Family-Friendly 'Burbs Turn Senior Friendly

Programs provide chefs, home repair and other services to help suburban seniors age in place.

EDITOR'S NOTE: This article was originally published in the November 2007 issue of Kiplinger's Retirement Report. To subscribe, click here.

The staircase in Adele Youngblood's two-story house in the Minneapolis suburbs is a daily challenge. The 76-year-old, who's had back and knee surgeries and a hip replacement, crawls up and down the stairs using her hands as well as her feet. But Youngblood refuses to move from the home where she has lived since 1963 and raised her three children. "I get a lot of flak from my friends about moving," says Youngblood, who has been divorced since 1979. "I tell them to be quiet. It's my decision, and they know I am happier in my home."

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Thanks largely to a program run by the Jewish Family and Children's Service of Minneapolis, Youngblood has been able to continue living in memory-filled surroundings. The program arranged for a walker for each floor, grab bars in the shower and an emergency button if she needs help.

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This program is part of a growing movement nationwide to help aging suburbanites like Youngblood stay in their homes safely for as long as possible. About 90% of retirees and 80% of baby-boomers say they want to remain in their longtime neighborhoods indefinitely, according to an AARP survey.

Like many seniors, Youngblood moved to the suburbs when her kids were young. But now those family-friendly communities of the 1960s are graying and becoming what's known as naturally occurring retirement communities, or NORCs. Following this generation are their children. "More baby-boomers have lived in the suburbs than any other generation, and the majority will continue to age in place or move within their same community," says William Frey, a senior fellow at the Brookings Institution and author of a report, Mapping the Growth of Older America: Seniors and Boomers in the Early 21st Century. Frey says they'll require health care, transportation, social services and other public aid.

Many community planners believe that aging-in-place programs could help many elderly homeowners avoid institutional care. More than 100 programs exist in places as diverse as Boston's Beacon Hill, New Canaan, Conn., Madison, Wis., and the Indianapolis suburbs. Often, it's the small, inexpensive service -- a ride to a doctor's appointment or home-delivered groceries -- that can make all the difference.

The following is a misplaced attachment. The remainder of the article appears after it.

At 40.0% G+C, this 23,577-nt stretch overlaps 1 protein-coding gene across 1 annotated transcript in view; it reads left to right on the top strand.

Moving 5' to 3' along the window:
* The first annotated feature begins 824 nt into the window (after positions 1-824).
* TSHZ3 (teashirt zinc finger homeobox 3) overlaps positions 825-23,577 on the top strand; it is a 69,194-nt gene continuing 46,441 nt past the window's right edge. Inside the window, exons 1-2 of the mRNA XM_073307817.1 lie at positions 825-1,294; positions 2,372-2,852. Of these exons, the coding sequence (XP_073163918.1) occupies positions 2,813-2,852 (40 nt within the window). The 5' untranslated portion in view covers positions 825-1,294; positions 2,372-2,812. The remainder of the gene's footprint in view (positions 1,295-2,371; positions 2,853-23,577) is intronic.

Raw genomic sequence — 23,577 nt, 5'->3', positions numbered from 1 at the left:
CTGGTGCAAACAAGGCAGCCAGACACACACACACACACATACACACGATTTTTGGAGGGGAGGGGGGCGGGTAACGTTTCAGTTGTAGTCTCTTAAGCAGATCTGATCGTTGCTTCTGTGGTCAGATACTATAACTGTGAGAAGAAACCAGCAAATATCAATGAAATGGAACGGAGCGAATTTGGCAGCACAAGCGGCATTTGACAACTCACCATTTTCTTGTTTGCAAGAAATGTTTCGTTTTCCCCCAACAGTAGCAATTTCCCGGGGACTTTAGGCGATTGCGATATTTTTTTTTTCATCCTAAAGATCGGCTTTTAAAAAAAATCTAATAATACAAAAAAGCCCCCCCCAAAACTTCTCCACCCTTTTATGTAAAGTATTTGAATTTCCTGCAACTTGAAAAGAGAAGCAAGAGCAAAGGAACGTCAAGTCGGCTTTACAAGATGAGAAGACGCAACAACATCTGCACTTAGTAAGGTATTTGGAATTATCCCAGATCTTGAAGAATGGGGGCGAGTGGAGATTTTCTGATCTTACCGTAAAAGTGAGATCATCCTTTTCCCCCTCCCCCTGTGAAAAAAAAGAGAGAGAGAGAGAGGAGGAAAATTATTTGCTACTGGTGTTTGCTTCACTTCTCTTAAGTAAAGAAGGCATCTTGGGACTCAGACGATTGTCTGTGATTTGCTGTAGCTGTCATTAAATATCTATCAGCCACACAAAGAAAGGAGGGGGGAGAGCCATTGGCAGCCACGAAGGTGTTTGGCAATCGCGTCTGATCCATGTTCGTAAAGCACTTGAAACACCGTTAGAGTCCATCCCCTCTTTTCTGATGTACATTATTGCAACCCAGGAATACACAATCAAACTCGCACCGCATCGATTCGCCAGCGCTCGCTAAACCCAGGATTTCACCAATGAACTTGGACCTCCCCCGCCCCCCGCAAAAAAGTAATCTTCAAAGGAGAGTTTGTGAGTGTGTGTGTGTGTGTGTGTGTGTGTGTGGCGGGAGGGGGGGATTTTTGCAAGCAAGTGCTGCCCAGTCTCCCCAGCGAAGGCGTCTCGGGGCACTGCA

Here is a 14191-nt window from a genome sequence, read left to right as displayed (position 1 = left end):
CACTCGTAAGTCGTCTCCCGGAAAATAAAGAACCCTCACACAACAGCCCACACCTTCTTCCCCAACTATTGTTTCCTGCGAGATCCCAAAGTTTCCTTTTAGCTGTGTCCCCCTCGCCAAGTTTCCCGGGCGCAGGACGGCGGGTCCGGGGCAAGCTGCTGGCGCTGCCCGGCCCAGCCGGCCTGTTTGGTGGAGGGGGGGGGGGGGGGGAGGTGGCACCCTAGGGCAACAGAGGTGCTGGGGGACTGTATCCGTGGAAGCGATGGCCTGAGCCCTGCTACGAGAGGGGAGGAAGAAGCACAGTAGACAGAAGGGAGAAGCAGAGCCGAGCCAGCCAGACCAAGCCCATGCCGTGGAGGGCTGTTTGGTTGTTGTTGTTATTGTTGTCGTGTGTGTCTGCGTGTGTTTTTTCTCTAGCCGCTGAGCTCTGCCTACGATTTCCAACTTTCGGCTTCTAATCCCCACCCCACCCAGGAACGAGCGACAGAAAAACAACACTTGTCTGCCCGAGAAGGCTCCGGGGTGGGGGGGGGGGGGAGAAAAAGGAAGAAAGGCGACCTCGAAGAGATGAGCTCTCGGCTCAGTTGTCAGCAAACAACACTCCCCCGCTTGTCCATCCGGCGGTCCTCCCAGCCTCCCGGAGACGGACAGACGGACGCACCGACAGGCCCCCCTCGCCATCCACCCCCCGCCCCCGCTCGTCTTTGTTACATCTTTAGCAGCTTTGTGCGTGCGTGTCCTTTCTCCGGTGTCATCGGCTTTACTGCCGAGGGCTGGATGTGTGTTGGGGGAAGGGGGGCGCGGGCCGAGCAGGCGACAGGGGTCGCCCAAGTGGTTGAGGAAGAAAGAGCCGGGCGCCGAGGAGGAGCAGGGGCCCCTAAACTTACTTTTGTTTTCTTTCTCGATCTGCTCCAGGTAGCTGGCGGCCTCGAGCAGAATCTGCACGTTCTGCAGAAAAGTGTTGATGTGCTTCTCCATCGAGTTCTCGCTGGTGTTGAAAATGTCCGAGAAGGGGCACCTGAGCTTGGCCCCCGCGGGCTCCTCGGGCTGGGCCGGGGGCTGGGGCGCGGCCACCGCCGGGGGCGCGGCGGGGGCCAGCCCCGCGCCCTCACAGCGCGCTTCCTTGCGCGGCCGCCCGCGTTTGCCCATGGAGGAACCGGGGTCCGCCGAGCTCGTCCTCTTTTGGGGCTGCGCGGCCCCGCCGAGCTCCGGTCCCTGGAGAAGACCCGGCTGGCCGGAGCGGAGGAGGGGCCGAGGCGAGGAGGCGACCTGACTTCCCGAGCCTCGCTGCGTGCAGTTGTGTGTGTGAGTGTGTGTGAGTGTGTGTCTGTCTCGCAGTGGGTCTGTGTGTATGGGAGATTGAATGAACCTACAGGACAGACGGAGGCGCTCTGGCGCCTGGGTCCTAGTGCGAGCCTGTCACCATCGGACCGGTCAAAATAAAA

The program that helps Youngblood was developed in 2003, when the Jewish Family and Children's Service received nearly $1.2 million in federal and state grants to test strategies for helping seniors in the suburbs of St. Louis Park and Hopkins remain in their homes. The project helps make seniors aware of existing aid. "The community is rich in resources, but people do not know what they are, how to access them or who qualifies for them," says Annette Sandler, the project coordinator.

Local seniors helped produce a directory that includes transportation services, home-care agencies and even hairstylists who make house calls. They also created a cable TV program on topics such as health-care directives and fall prevention. Besides helping to run the program, seniors also volunteer their services to other aging-in-place residents. They teach classes, deliver meals and drive other seniors to appointments.

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The Minnesota program has enlisted many nonprofit groups, businesses and government agencies. For example, it started a Community Chore Day to help older people with home-maintenance tasks. Now the Rotary Club is taking the lead, and local schools are offering community-service credits to high school students who volunteer.